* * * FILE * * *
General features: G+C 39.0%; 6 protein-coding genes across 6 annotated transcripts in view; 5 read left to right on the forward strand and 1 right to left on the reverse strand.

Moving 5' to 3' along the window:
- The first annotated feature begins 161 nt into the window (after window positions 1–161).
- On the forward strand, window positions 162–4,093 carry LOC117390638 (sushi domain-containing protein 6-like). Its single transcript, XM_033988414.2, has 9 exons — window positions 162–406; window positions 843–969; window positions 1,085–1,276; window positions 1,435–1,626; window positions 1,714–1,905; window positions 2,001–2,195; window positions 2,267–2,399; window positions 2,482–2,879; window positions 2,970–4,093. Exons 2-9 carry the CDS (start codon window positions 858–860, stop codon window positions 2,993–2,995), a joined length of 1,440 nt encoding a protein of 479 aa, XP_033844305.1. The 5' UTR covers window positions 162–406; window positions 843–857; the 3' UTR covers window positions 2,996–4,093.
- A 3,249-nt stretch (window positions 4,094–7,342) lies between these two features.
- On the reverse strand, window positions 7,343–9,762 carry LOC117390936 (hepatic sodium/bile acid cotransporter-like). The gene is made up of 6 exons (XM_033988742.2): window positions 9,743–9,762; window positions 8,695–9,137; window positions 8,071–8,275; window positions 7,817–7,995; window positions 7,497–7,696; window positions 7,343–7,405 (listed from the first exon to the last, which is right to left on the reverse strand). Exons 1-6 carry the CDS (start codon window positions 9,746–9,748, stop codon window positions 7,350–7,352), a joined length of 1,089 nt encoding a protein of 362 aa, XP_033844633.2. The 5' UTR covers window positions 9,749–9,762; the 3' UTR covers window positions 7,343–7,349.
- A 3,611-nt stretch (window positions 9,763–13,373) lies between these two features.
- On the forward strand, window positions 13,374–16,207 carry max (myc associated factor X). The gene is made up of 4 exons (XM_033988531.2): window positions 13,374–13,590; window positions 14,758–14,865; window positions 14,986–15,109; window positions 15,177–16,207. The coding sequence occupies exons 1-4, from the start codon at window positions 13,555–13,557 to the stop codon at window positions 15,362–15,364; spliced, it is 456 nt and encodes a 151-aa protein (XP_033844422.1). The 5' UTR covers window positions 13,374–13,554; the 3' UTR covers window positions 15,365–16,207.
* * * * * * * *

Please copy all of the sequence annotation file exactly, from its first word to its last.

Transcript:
General features: G+C 39.0%; 6 protein-coding genes across 6 annotated transcripts in view; 5 read left to right on the forward strand and 1 right to left on the reverse strand.

Moving 5' to 3' along the window:
- The first annotated feature begins 161 nt into the window (after window positions 1–161).
- On the forward strand, window positions 162–4,093 carry LOC117390638 (sushi domain-containing protein 6-like). Its single transcript, XM_033988414.2, has 9 exons — window positions 162–406; window positions 843–969; window positions 1,085–1,276; window positions 1,435–1,626; window positions 1,714–1,905; window positions 2,001–2,195; window positions 2,267–2,399; window positions 2,482–2,879; window positions 2,970–4,093. Exons 2-9 carry the CDS (start codon window positions 858–860, stop codon window positions 2,993–2,995), a joined length of 1,440 nt encoding a protein of 479 aa, XP_033844305.1. The 5' UTR covers window positions 162–406; window positions 843–857; the 3' UTR covers window positions 2,996–4,093.
- A 3,249-nt stretch (window positions 4,094–7,342) lies between these two features.
- On the reverse strand, window positions 7,343–9,762 carry LOC117390936 (hepatic sodium/bile acid cotransporter-like). The gene is made up of 6 exons (XM_033988742.2): window positions 9,743–9,762; window positions 8,695–9,137; window positions 8,071–8,275; window positions 7,817–7,995; window positions 7,497–7,696; window positions 7,343–7,405 (listed from the first exon to the last, which is right to left on the reverse strand). Exons 1-6 carry the CDS (start codon window positions 9,746–9,748, stop codon window positions 7,350–7,352), a joined length of 1,089 nt encoding a protein of 362 aa, XP_033844633.2. The 5' UTR covers window positions 9,749–9,762; the 3' UTR covers window positions 7,343–7,349.
- A 3,611-nt stretch (window positions 9,763–13,373) lies between these two features.
- On the forward strand, window positions 13,374–16,207 carry max (myc associated factor X). The gene is made up of 4 exons (XM_033988531.2): window positions 13,374–13,590; window positions 14,758–14,865; window positions 14,986–15,109; window positions 15,177–16,207. The coding sequence occupies exons 1-4, from the start codon at window positions 13,555–13,557 to the stop codon at window positions 15,362–15,364; spliced, it is 456 nt and encodes a 151-aa protein (XP_033844422.1). The 5' UTR covers window positions 13,374–13,554; the 3' UTR covers window positions 15,365–16,207.